There is no shortage of contenders for the answer to the question “What will we be eating in 20 years?” Lab-grown meat has plenty of advocates, as does algae and thus far under-utilised edible resources such as insects and jellyfish.
However, the answer could be less dramatic than a jellyfish and cricket stir-fry or a plant-meat burger. Powdered food is already widely available, cheap and provides nutritionally balanced quick meals. In the UK, Huel launched last year and found itself in high demand, selling out three times in the first month. People are clearly excited by the prospects of powder.
First off, we take at look at what Huel actually is, and then wonder if we could exist on Huel alone. Writer Matt Huckle takes the plunge and consumes nothing but Huel shakes for 48 hours. Read on to find out what the effects were and whether he missed eating.
Is Huel The Future Of Food?
What is Huel?
Huel is a powder made up of real food (ultra-fine oats, rice protein, flaxseed and the like) that is mixed with water to make meals and snacks. It’s best used to replace the odd meal, but provides everything you need in your diet if you only want to eat Huel.
It might not satisfy like a full English, but as Huel founder Julian Hearn explains, there’s a raft of benefits to consider. “At first the benefits I was looking for were complete nutrition, convenience and a reduction in the amount of animal protein I was eating. As a population we eat too much and production is inefficient, often inhumane and unsustainable. But we realised Huel had other benefits. It uses minimal packaging and has a 12-month shelf-life, so no food waste – in the UK, we throw away 30%-plus of all food.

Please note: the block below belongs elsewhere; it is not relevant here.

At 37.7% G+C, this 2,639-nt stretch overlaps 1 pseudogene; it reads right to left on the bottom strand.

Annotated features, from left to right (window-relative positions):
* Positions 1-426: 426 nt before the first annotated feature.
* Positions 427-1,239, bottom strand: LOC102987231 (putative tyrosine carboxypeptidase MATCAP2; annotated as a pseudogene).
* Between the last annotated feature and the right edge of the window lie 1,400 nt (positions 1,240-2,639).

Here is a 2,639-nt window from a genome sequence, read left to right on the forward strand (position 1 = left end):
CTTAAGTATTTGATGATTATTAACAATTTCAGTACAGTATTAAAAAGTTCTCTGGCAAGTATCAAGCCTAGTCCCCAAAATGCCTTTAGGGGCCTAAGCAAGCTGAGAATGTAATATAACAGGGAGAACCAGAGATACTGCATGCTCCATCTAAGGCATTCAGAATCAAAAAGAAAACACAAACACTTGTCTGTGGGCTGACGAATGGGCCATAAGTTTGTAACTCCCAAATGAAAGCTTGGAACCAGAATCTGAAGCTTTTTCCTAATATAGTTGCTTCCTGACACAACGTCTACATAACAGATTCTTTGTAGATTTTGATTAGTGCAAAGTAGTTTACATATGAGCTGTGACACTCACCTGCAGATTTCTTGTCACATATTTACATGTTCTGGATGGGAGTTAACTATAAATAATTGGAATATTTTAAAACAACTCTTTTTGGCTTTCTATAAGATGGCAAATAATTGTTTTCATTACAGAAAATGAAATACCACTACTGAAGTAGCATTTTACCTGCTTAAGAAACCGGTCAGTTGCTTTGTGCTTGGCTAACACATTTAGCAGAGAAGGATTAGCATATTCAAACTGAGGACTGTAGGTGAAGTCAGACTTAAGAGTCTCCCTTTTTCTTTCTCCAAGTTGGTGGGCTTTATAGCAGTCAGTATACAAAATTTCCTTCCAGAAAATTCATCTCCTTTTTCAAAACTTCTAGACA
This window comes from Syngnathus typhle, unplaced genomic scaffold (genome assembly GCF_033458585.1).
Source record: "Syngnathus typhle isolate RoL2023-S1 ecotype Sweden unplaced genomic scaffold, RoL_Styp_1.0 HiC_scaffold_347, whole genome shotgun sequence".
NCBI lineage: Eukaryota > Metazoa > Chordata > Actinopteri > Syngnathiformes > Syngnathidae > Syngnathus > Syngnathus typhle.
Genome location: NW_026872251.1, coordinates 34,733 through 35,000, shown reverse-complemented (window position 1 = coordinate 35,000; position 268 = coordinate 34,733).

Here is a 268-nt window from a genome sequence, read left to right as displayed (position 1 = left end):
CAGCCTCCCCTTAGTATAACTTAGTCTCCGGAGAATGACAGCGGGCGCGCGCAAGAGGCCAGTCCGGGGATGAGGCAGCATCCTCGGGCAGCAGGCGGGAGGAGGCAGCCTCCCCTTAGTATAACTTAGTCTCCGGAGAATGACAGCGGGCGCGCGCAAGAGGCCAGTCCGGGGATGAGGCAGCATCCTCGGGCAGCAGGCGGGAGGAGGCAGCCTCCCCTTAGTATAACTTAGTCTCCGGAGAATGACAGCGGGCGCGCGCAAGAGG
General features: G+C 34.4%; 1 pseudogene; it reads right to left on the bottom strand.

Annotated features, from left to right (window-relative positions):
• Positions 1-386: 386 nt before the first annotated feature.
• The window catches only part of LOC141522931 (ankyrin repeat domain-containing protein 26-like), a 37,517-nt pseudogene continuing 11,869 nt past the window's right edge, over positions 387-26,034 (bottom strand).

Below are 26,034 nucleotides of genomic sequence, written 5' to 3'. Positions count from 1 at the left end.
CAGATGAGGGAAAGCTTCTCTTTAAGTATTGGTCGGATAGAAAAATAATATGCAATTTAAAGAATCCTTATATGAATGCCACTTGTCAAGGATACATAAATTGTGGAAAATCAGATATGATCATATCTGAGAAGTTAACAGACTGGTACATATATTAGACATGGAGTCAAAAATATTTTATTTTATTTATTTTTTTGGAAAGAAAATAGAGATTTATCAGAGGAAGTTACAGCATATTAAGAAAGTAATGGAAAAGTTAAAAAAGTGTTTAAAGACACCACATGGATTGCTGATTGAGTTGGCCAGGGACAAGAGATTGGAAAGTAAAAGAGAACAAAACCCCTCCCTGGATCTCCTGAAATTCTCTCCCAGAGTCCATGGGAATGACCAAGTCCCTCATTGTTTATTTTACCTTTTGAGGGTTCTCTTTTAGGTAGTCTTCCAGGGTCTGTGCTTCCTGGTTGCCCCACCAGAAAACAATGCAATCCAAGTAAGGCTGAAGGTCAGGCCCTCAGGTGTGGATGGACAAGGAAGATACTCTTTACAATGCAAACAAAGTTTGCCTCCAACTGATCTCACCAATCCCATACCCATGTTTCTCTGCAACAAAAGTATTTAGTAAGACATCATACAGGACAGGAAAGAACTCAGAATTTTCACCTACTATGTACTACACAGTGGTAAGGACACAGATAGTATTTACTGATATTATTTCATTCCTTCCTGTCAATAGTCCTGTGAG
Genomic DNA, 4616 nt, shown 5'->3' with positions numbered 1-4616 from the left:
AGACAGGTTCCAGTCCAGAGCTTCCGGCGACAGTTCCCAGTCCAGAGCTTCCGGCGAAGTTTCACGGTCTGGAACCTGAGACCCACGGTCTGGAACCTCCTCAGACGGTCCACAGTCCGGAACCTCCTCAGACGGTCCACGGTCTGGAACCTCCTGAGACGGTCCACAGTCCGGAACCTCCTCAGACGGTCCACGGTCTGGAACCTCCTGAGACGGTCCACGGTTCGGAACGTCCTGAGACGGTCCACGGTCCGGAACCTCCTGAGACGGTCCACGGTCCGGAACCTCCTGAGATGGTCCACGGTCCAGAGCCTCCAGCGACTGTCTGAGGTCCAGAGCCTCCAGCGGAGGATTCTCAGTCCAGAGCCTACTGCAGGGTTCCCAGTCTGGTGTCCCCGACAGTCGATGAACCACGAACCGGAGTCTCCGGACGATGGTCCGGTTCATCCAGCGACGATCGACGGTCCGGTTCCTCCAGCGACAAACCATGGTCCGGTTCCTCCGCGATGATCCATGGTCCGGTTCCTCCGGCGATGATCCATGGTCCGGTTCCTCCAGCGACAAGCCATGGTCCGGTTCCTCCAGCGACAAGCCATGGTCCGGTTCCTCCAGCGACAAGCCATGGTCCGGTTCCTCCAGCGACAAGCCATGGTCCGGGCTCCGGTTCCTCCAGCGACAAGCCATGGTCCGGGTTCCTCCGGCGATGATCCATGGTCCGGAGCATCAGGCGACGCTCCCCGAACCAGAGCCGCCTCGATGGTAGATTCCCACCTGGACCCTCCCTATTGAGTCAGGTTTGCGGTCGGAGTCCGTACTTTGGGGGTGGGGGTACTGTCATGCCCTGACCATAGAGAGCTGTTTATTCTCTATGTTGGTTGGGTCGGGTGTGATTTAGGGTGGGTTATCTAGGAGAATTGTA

“It can help reduce obesity – it’s low in sugar, high in fibre and protein, satiating and it’s easy to count calories. Also it can save money: a 500-calorie Huel meal costs from £1.34.”
Huel can provide a worry- and work-free meal, and can support almost any lifestyle. It’s a useful breakfast or afternoon snack, but you might struggle to find it a fulfilling dinner unless you’re really in a pinch.
The taste of the unflavoured Huel can charitably be described as underwhelming, but the vanilla is far better, and Huel also offers flavour pouches (Rhubarb & Custard, Mocha) and flavouring tips on its website. Living on Huel alone is not an attractive idea, but using it for a few planning-free meals a week is fine.
£45 for 28 meals, £84 for 56 meals or £162 for 112 meals. huel.com
48 Hours Eating Nothing But Huel
10am Breakfast: Arrive at my desk, make the first Huel of the day (three scoops, half a litre of water) and down it. It smells like Play-doh but the taste isn’t unpleasant.
12pm: Starting to feel slightly faint.
1pm Lunch: Definitely flagging. Another Huel helps.
4pm Mid-afternoon shake: Normally this would be biscuit time. Instead, it’s more Huel. It’s dispiriting, frankly.
7.30pm Dinner: After my fourth Huel I go for a 3km run with some mini-sprints. Surviving on Huel since this morning hasn’t had a noticeable effect on my performance. I end the day craving real food, though.
10am Breakfast: The first Huel of the day goes down surprisingly easily.
12pm: It seems I’ve avoided yesterday’s weak feeling. I had a bit more than three scoops in my morning shake, and sipped it a bit more slowly, so perhaps that helped – or perhaps I’m just getting used to it.
1pm Lunch: I’d forgotten about Huel and made a plan to go out to eat. Now I remember. Now I feel grumpy.
4pm Mid-afternoon shake: I lethargically measure out and drink another Huel, giving my Jammie Dodger-munching colleagues the stink-eye.
7.30pm Dinner: After eight shakes in two days, my energy levels have stayed consistent and I feel fine – but, as I realise when I walk past a Burger King, I’ve missed eating. While Huel seems to do the job, I wouldn’t recommend living on it.
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Nick Harris-Fry is a journalist who has been covering health and fitness since 2015. Nick is an avid runner, covering 70-110km a week, which gives him ample opportunity to test a wide range of running shoes and running gear. He is also the chief tester for fitness trackers and running watches, treadmills and exercise bikes, and workout headphones.